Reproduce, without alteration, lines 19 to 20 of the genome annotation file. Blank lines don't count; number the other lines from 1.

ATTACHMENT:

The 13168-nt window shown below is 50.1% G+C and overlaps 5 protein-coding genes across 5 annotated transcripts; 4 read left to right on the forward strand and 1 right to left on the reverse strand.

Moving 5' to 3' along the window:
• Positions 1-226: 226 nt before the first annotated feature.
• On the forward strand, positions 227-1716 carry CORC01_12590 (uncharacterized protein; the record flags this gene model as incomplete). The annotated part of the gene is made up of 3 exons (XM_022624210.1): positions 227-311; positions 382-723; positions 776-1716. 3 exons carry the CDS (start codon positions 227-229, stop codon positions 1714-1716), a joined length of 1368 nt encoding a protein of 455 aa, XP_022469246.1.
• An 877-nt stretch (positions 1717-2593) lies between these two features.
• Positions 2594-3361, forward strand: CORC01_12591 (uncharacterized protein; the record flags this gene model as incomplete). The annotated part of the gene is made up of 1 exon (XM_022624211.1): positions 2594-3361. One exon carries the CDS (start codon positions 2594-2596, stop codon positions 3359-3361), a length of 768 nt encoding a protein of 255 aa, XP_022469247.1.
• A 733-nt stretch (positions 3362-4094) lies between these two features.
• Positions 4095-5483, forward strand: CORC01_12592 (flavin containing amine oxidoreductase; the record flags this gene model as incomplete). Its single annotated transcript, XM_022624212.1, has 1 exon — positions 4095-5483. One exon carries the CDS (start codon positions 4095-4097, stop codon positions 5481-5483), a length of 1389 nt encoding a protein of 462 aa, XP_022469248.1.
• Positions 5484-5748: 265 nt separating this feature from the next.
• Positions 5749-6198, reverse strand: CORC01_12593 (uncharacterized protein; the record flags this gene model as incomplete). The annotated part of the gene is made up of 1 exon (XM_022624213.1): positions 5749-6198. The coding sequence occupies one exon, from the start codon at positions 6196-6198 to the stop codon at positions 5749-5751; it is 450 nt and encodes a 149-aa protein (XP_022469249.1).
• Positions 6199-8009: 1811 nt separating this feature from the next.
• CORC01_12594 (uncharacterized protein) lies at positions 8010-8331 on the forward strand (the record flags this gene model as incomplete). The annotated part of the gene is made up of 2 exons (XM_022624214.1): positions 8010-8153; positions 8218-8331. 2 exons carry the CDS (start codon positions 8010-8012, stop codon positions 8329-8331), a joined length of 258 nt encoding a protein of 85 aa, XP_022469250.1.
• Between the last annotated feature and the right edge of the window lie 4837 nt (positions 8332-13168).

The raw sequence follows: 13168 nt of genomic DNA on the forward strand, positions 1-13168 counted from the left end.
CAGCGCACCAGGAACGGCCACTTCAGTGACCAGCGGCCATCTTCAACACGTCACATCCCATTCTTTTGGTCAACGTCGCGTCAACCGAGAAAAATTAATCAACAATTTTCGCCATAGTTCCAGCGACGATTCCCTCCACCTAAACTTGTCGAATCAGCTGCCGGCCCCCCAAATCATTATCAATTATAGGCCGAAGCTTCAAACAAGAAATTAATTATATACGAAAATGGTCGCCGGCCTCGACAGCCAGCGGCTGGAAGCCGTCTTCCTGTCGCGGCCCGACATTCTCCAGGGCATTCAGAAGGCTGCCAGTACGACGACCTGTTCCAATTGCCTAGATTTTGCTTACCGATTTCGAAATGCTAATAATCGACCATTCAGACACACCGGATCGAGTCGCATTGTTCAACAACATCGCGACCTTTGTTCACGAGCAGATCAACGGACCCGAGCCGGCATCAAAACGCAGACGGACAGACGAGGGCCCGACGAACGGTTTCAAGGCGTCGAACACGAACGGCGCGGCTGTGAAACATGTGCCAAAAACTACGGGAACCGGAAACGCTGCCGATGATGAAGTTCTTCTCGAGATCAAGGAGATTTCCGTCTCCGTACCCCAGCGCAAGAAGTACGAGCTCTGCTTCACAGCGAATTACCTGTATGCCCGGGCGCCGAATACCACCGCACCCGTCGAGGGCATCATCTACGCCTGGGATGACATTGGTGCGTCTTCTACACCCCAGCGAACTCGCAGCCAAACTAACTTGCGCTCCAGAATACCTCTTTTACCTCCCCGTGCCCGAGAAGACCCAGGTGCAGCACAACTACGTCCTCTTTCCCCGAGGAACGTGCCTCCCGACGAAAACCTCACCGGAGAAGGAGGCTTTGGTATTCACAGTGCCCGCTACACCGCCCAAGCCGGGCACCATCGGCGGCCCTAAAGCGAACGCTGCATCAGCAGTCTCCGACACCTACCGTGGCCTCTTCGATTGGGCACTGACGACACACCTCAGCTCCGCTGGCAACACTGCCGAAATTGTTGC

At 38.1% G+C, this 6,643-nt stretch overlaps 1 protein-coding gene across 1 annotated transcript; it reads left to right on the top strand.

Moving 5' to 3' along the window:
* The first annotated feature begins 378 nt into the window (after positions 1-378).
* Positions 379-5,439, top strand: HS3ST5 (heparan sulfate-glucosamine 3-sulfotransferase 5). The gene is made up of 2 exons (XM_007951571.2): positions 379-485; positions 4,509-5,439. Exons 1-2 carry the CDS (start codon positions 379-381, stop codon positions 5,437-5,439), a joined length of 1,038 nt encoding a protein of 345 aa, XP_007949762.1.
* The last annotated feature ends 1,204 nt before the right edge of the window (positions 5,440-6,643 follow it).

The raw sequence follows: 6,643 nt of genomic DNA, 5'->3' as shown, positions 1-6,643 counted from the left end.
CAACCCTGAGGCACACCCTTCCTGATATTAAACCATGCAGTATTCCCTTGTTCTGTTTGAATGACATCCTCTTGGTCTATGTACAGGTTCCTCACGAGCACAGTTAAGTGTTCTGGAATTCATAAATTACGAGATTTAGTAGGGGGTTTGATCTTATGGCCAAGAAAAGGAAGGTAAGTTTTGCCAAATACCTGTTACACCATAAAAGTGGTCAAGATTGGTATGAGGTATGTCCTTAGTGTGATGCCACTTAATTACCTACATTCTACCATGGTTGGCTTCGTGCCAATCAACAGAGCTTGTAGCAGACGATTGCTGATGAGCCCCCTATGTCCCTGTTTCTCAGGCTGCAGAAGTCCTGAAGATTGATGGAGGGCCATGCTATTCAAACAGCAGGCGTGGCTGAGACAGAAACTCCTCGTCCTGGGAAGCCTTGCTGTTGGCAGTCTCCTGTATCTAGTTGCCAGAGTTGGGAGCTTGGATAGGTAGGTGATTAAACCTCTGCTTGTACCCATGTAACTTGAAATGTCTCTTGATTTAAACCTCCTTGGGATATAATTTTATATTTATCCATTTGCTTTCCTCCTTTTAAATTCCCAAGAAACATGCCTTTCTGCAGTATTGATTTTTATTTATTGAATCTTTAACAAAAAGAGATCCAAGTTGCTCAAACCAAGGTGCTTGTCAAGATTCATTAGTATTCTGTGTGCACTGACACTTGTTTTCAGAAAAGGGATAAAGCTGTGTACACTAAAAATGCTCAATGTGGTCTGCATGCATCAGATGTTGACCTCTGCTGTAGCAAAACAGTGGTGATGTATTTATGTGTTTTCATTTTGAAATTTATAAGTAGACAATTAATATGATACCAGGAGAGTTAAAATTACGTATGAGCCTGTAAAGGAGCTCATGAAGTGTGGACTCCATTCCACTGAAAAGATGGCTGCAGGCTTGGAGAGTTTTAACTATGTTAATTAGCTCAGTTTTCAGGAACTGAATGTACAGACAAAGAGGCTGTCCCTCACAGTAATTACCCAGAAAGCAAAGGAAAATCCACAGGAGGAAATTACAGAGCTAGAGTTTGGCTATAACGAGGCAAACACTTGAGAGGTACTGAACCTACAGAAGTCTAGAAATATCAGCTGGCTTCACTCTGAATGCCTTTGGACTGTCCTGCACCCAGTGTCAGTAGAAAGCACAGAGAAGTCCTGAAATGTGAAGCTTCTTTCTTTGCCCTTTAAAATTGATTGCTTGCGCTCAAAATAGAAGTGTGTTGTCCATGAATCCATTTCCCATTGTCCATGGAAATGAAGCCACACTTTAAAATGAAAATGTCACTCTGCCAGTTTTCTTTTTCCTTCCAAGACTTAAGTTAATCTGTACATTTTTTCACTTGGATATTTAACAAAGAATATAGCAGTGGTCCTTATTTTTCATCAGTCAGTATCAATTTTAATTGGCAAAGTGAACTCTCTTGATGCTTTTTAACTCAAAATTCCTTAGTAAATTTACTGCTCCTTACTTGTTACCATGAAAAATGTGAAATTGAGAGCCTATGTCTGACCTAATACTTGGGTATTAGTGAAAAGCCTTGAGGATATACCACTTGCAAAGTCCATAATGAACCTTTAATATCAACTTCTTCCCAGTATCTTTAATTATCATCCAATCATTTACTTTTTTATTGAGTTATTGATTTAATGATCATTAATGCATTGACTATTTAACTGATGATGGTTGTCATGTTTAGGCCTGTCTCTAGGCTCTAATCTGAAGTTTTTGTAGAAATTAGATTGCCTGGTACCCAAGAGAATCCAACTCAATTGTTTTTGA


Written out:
* Positions 379-5,439, top strand: HS3ST5 (heparan sulfate-glucosamine 3-sulfotransferase 5). The gene is made up of 2 exons (XM_007951571.2): positions 379-485; positions 4,509-5,439. Exons 1-2 carry the CDS (start codon positions 379-381, stop codon positions 5,437-5,439), a joined length of 1,038 nt encoding a protein of 345 aa, XP_007949762.1.
* The last annotated feature ends 1,204 nt before the right edge of the window (positions 5,440-6,643 follow it).